The 30-day state of siege imposes a night-time curfew in the northeastern provinces of Alta Verapaz, El Progreso, Izabal, Peten, Zacapa, and Baja Verapaz, which together make up a drug-trafficking corridor that runs from Honduras to the Mexican border.
Most places under siege in eastern Guatemala are inhabited by Indigenous Maya Q’eqchi’ communities which have faced massacres, and forced disappearances in the past.
Multiple violent evictions of Indigenous communities have already been reported since the state of siege was first declared in September and its impacts have been felt in other communities outside of the designated areas. For example, on October 19, armed military personnel arrived in Santa María Tzejá, in the municipality of Ixcán, Quiché.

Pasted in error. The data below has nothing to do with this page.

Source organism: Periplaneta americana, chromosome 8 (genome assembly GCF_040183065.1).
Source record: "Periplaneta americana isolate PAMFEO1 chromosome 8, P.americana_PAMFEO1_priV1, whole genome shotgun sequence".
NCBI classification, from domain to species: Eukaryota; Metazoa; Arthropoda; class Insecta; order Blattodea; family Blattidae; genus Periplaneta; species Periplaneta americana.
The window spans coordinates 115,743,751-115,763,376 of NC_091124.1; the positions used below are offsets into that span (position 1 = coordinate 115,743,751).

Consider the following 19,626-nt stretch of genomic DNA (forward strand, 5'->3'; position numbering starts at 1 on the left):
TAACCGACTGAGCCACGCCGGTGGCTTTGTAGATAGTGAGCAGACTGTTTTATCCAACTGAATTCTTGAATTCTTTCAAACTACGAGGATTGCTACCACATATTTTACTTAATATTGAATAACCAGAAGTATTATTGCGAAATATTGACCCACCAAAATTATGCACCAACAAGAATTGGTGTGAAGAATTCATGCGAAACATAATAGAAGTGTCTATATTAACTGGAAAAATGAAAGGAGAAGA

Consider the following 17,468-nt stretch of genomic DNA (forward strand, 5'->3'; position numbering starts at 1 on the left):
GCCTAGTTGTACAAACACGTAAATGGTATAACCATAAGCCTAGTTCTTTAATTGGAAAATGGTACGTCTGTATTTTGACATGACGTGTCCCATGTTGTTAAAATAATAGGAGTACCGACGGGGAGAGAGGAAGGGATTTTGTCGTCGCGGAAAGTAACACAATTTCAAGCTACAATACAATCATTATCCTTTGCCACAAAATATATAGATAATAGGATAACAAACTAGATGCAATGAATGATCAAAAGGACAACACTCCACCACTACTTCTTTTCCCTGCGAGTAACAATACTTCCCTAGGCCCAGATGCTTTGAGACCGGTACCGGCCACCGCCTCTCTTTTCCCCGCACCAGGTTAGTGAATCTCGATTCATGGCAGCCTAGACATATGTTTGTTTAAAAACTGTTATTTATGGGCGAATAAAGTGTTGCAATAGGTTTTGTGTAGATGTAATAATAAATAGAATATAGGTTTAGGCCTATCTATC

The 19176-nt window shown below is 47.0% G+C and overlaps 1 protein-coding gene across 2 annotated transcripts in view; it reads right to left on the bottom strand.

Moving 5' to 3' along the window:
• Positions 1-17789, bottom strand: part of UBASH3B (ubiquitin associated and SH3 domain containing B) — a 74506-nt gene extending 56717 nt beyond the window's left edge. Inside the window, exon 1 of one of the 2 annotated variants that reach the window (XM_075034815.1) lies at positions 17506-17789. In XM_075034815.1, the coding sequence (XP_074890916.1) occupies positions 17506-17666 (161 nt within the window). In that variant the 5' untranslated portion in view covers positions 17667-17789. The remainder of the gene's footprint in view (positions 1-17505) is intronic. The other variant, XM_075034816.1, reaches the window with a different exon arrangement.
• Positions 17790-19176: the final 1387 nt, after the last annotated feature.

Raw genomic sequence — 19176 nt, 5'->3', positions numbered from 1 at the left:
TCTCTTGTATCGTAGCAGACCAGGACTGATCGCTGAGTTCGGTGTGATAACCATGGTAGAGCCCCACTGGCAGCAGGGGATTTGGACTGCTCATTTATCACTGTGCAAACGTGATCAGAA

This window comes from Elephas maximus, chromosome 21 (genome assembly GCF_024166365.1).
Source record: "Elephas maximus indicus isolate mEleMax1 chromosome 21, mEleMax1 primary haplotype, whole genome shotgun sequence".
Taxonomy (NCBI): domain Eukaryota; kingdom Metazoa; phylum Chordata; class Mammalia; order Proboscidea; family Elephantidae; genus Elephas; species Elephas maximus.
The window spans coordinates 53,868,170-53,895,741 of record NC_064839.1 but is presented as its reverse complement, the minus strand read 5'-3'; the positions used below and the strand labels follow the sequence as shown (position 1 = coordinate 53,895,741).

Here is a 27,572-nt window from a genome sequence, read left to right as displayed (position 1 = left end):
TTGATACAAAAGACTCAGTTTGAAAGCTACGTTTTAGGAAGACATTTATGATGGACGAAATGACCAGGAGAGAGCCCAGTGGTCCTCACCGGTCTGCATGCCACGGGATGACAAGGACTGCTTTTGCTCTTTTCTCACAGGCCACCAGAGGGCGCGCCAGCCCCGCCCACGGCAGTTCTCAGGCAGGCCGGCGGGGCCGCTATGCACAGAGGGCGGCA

Santa María Tzejá was the setting for the book by Beatriz Manz, ‘Paradise in Ashes: A Guatemalan Journey of Courage, Terror, and Hope‘, itself a deeply engaged and moving account of the violence and repression that defined the murderous Guatemalan civil war of the 1980s.
Festivales Solidarios, who did the infographic above, is a great new resource, a collective working on historic memory, defence of the land, and political prisoners.